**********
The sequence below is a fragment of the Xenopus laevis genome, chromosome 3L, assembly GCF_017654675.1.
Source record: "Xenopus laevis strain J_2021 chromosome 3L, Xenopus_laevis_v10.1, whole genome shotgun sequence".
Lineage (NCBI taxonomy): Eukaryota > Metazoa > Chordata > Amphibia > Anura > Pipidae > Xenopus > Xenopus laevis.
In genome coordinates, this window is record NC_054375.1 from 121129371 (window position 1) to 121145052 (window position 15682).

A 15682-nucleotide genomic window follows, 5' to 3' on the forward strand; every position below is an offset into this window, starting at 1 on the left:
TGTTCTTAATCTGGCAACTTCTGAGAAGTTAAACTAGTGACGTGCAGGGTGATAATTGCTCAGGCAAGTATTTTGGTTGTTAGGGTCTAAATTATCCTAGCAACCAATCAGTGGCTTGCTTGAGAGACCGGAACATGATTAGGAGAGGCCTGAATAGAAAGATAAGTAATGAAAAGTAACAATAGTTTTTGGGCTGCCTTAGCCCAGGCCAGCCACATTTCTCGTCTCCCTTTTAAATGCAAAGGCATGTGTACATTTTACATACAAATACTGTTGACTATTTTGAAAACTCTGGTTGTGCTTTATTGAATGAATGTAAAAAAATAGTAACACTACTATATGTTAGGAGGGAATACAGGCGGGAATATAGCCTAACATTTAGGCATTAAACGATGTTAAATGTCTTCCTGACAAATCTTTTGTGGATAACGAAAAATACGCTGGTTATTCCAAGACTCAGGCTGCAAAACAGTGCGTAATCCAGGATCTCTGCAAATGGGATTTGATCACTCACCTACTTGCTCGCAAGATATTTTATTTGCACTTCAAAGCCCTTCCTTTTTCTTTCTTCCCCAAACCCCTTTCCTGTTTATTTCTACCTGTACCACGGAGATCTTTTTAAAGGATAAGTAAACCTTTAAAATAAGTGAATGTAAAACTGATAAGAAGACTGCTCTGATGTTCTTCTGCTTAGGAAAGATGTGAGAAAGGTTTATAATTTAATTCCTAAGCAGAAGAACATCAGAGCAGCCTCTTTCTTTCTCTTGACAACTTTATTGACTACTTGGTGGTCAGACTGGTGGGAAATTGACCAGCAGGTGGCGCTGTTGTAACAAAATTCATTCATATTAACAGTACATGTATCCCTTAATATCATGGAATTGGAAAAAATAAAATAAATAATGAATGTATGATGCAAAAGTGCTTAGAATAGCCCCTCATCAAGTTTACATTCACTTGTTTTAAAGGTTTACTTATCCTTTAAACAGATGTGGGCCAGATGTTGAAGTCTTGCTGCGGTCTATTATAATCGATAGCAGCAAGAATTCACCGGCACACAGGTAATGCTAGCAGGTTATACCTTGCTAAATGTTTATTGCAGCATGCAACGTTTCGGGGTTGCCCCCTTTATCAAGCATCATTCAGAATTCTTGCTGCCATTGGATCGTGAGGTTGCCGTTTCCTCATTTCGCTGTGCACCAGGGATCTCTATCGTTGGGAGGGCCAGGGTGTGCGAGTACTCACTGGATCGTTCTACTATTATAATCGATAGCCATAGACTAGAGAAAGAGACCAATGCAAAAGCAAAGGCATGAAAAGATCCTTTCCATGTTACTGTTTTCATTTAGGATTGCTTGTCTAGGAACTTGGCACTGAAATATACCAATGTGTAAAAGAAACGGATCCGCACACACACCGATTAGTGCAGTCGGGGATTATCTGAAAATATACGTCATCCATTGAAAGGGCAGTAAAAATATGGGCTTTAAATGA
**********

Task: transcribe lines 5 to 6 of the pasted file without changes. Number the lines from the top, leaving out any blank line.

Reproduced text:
A 15682-nucleotide genomic window follows, 5' to 3' on the forward strand; every position below is an offset into this window, starting at 1 on the left:
TGTTCTTAATCTGGCAACTTCTGAGAAGTTAAACTAGTGACGTGCAGGGTGATAATTGCTCAGGCAAGTATTTTGGTTGTTAGGGTCTAAATTATCCTAGCAACCAATCAGTGGCTTGCTTGAGAGACCGGAACATGATTAGGAGAGGCCTGAATAGAAAGATAAGTAATGAAAAGTAACAATAGTTTTTGGGCTGCCTTAGCCCAGGCCAGCCACATTTCTCGTCTCCCTTTTAAATGCAAAGGCATGTGTACATTTTACATACAAATACTGTTGACTATTTTGAAAACTCTGGTTGTGCTTTATTGAATGAATGTAAAAAAATAGTAACACTACTATATGTTAGGAGGGAATACAGGCGGGAATATAGCCTAACATTTAGGCATTAAACGATGTTAAATGTCTTCCTGACAAATCTTTTGTGGATAACGAAAAATACGCTGGTTATTCCAAGACTCAGGCTGCAAAACAGTGCGTAATCCAGGATCTCTGCAAATGGGATTTGATCACTCACCTACTTGCTCGCAAGATATTTTATTTGCACTTCAAAGCCCTTCCTTTTTCTTTCTTCCCCAAACCCCTTTCCTGTTTATTTCTACCTGTACCACGGAGATCTTTTTAAAGGATAAGTAAACCTTTAAAATAAGTGAATGTAAAACTGATAAGAAGACTGCTCTGATGTTCTTCTGCTTAGGAAAGATGTGAGAAAGGTTTATAATTTAATTCCTAAGCAGAAGAACATCAGAGCAGCCTCTTTCTTTCTCTTGACAACTTTATTGACTACTTGGTGGTCAGACTGGTGGGAAATTGACCAGCAGGTGGCGCTGTTGTAACAAAATTCATTCATATTAACAGTACATGTATCCCTTAATATCATGGAATTGGAAAAAATAAAATAAATAATGAATGTATGATGCAAAAGTGCTTAGAATAGCCCCTCATCAAGTTTACATTCACTTGTTTTAAAGGTTTACTTATCCTTTAAACAGATGTGGGCCAGATGTTGAAGTCTTGCTGCGGTCTATTATAATCGATAGCAGCAAGAATTCACCGGCACACAGGTAATGCTAGCAGGTTATACCTTGCTAAATGTTTATTGCAGCATGCAACGTTTCGGGGTTGCCCCCTTTATCAAGCATCATTCAGAATTCTTGCTGCCATTGGATCGTGAGGTTGCCGTTTCCTCATTTCGCTGTGCACCAGGGATCTCTATCGTTGGGAGGGCCAGGGTGTGCGAGTACTCACTGGATCGTTCTACTATTATAATCGATAGCCATAGACTAGAGAAAGAGACCAATGCAAAAGCAAAGGCATGAAAAGATCCTTTCCATGTTACTGTTTTCATTTAGGATTGCTTGTCTAGGAACTTGGCACTGAAATATACCAATGTGTAAAAGAAACGGATCCGCACACACACCGATTAGTGCAGTCGGGGATTATCTGAAAATATACGTCATCCATTGAAAGGGCAGTAAAAATATGGGCTTTAAATGA